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From left to right: David Molitor, Martha Linstroth, and Rebecca Marcus
Stories behind the voices
From M, winter 2005
Three students helped U President Robert Bruininks draw attention in the media this fall to the University's drive to raise scholarships gifts. All three are at the U in part because of the scholarships they received. They went on the air with Bruininks to record ads featured on KSTP and WCCO radio in October, talking about what having a scholarship means to them. Here's a closer look at the students behind the voices.
Self-described "clean freak," Rebecca Marcus of Amhurst, Wisconsin, is a freshman in the College of Biological Sciences. Marcus is studying microbiology, but her interests aren't limited to things that can be seen with a microscope. During high school, she was captain of her dance team and was involved in musicals, gymnastics, and band. And every summer, she and her family put on a water ski show.
"All of this would have been impossible but for scholarships... I want to squeeze all that I can out of my years at the U," says Molitor.
Marcus had every intention of attending the University of Wisconsin. Then she visited the U of M. She loved the Twin Cities. "It feels homey here," says Marcus. "And the U made an effort to get to know me, making it seem smaller." A scholarship clinched her decision to attend. "Since I know I'll be going to medical school, I worry about debt," Marcus says. "The scholarship makes doing undergraduate work much easier."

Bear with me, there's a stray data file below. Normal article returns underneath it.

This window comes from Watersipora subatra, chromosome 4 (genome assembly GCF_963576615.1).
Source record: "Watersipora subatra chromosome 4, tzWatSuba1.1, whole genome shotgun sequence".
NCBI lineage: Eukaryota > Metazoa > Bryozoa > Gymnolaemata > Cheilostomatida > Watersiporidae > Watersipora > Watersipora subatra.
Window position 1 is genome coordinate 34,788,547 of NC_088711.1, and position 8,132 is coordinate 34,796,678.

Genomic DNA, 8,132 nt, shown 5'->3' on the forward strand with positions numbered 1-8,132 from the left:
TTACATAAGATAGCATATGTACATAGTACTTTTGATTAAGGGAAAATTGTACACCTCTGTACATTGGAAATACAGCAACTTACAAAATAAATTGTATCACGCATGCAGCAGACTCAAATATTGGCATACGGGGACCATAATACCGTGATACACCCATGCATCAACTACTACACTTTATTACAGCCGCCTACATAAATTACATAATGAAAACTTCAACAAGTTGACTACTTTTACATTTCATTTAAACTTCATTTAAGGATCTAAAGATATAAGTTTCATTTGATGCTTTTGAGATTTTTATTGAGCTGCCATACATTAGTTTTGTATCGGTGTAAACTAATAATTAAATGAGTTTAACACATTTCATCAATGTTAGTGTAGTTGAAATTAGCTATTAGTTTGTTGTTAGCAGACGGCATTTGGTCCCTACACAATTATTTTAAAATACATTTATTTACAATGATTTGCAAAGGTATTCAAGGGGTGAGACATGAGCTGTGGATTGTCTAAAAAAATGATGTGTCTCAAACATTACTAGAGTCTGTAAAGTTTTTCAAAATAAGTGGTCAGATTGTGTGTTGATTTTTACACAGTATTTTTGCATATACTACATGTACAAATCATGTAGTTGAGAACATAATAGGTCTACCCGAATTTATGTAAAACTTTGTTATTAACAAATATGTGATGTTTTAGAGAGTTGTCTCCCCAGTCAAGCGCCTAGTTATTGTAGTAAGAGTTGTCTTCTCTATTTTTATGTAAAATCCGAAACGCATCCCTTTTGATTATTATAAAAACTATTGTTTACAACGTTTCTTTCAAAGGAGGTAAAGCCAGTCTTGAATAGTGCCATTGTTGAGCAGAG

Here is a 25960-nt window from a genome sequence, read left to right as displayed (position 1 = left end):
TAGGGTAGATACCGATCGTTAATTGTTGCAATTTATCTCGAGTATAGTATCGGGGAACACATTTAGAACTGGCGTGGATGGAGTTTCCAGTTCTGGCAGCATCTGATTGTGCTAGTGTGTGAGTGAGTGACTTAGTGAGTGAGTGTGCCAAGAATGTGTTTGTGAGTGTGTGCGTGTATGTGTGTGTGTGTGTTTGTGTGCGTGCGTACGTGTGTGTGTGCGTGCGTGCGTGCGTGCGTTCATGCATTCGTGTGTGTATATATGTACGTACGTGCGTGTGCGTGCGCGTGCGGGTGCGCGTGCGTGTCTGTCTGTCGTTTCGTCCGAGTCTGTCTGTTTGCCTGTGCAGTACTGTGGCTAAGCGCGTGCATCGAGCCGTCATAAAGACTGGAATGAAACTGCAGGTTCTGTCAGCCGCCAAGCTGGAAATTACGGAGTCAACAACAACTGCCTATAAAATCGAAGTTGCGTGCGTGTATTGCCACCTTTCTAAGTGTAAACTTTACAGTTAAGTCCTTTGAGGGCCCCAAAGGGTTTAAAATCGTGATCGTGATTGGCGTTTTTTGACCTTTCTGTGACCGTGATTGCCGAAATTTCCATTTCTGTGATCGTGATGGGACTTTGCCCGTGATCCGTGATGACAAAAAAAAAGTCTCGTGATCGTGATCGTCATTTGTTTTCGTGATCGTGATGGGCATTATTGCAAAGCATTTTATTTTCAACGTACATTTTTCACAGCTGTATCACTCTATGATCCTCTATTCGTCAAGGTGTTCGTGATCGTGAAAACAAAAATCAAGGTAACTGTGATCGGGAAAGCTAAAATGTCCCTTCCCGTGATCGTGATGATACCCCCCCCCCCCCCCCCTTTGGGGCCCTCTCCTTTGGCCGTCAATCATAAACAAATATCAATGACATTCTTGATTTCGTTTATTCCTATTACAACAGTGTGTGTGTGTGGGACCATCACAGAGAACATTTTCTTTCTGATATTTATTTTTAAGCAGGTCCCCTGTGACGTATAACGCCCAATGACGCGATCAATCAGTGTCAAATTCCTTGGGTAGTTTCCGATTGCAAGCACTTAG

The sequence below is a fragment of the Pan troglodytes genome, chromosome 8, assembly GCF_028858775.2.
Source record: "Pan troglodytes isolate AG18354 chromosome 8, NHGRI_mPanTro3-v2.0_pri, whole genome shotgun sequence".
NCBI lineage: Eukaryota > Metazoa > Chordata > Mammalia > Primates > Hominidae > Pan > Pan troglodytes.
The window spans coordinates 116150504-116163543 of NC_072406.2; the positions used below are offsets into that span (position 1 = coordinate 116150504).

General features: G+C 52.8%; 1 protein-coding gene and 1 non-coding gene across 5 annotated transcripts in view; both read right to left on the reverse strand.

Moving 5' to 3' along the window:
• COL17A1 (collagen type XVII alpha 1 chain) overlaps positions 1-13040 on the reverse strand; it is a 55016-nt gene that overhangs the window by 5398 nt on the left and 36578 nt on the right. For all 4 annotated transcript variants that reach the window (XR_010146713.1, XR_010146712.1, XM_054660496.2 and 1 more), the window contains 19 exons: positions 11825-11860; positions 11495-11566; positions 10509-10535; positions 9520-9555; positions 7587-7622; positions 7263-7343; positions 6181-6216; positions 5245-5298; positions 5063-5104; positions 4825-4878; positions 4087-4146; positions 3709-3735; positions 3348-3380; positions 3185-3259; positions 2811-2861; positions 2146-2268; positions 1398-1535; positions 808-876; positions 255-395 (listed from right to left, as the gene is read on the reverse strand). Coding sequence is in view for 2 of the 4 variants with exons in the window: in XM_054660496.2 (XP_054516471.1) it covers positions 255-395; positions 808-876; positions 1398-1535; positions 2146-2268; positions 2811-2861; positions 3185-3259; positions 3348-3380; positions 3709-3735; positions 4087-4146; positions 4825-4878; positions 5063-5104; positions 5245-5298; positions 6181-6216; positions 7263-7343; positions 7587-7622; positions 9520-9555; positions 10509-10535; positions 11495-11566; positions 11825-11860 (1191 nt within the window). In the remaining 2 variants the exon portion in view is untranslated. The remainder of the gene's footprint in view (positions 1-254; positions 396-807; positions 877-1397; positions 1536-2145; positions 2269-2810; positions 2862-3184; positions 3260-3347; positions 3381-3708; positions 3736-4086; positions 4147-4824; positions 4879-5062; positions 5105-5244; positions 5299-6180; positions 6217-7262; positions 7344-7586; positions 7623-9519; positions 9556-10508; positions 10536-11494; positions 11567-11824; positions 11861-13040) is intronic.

David Molitor of White Bear Lake, Minnesota, is a junior earning a double major in math and economics with a minor in physics. He comes from a family with eight kids and, like all of his siblings, was home schooled. At the U, Molitor wanted to take an honors class in math, but knew he wasn't adequately prepared. So he did what came naturally: he picked up a math book and studied on his own. Not only was he accepted in the class, he earned one of the top scores. This class eliminated two years of undergraduate math work, enabling Molitor to start graduate math classes his junior year.
"All of this would have been impossible but for scholarships," Molitor says. "In addition to covering tuition and living expenses, these gifts allowed me to visit a physics lab in northern Minnesota, hold summer research positions to study quantum phenomena, and attend an international conference on math. I want to squeeze all that I can out of my years at the U."
Martha Linstroth of Columbia Heights is majoring in finance at the Carlson School. But even though it's her first year at the U, she's not a freshman. She entered as a junior after attending the U full-time during her last two years of high school. "My abilities and ambitions drove me," she says. "It was a great opportunity."
Linstroth, who has always liked math, recognized her calling in the tenth grade when she had to do a research paper for an English class. "Most students chose topics like the history of the Barbie doll or a breed of dog," she says. "I did my paper on the Roth IRA. It taught me that finance is another language and that it's good to be financially savvy."
"Having a scholarship recognizes my academic achievements and hard work," she says. "And I can put my attention where it belongs: toward school."
Click to hear the students in the scholarship ads.